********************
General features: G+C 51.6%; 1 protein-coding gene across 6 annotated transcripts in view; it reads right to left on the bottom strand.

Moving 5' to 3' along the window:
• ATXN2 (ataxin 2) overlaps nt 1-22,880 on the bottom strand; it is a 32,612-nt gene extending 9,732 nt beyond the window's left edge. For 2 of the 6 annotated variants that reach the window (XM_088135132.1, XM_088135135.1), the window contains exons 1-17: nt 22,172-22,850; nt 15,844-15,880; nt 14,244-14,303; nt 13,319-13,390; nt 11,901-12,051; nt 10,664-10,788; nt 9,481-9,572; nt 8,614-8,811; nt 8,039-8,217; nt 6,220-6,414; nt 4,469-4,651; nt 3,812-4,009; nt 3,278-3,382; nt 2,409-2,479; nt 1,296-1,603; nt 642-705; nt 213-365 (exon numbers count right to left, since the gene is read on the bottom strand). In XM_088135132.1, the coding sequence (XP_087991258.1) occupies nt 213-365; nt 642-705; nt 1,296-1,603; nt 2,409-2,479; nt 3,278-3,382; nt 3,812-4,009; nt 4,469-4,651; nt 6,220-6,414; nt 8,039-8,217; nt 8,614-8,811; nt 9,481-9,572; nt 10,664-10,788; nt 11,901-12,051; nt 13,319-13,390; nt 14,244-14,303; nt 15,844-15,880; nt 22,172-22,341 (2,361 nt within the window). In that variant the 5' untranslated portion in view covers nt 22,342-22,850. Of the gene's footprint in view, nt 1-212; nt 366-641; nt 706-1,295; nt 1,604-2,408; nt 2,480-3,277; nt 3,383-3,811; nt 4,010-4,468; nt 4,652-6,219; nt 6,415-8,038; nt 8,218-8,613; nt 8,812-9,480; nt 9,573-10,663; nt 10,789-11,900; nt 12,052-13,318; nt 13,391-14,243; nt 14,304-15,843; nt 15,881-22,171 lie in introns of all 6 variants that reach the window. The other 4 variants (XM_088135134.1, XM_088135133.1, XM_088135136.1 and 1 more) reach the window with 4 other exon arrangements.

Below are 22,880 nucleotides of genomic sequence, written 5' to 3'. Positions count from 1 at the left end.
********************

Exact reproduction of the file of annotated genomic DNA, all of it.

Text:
General features: G+C 51.6%; 1 protein-coding gene across 6 annotated transcripts in view; it reads right to left on the bottom strand.

Moving 5' to 3' along the window:
• ATXN2 (ataxin 2) overlaps nt 1-22,880 on the bottom strand; it is a 32,612-nt gene extending 9,732 nt beyond the window's left edge. For 2 of the 6 annotated variants that reach the window (XM_088135132.1, XM_088135135.1), the window contains exons 1-17: nt 22,172-22,850; nt 15,844-15,880; nt 14,244-14,303; nt 13,319-13,390; nt 11,901-12,051; nt 10,664-10,788; nt 9,481-9,572; nt 8,614-8,811; nt 8,039-8,217; nt 6,220-6,414; nt 4,469-4,651; nt 3,812-4,009; nt 3,278-3,382; nt 2,409-2,479; nt 1,296-1,603; nt 642-705; nt 213-365 (exon numbers count right to left, since the gene is read on the bottom strand). In XM_088135132.1, the coding sequence (XP_087991258.1) occupies nt 213-365; nt 642-705; nt 1,296-1,603; nt 2,409-2,479; nt 3,278-3,382; nt 3,812-4,009; nt 4,469-4,651; nt 6,220-6,414; nt 8,039-8,217; nt 8,614-8,811; nt 9,481-9,572; nt 10,664-10,788; nt 11,901-12,051; nt 13,319-13,390; nt 14,244-14,303; nt 15,844-15,880; nt 22,172-22,341 (2,361 nt within the window). In that variant the 5' untranslated portion in view covers nt 22,342-22,850. Of the gene's footprint in view, nt 1-212; nt 366-641; nt 706-1,295; nt 1,604-2,408; nt 2,480-3,277; nt 3,383-3,811; nt 4,010-4,468; nt 4,652-6,219; nt 6,415-8,038; nt 8,218-8,613; nt 8,812-9,480; nt 9,573-10,663; nt 10,789-11,900; nt 12,052-13,318; nt 13,391-14,243; nt 14,304-15,843; nt 15,881-22,171 lie in introns of all 6 variants that reach the window. The other 4 variants (XM_088135134.1, XM_088135133.1, XM_088135136.1 and 1 more) reach the window with 4 other exon arrangements.

Below are 22,880 nucleotides of genomic sequence, written 5' to 3'. Positions count from 1 at the left end.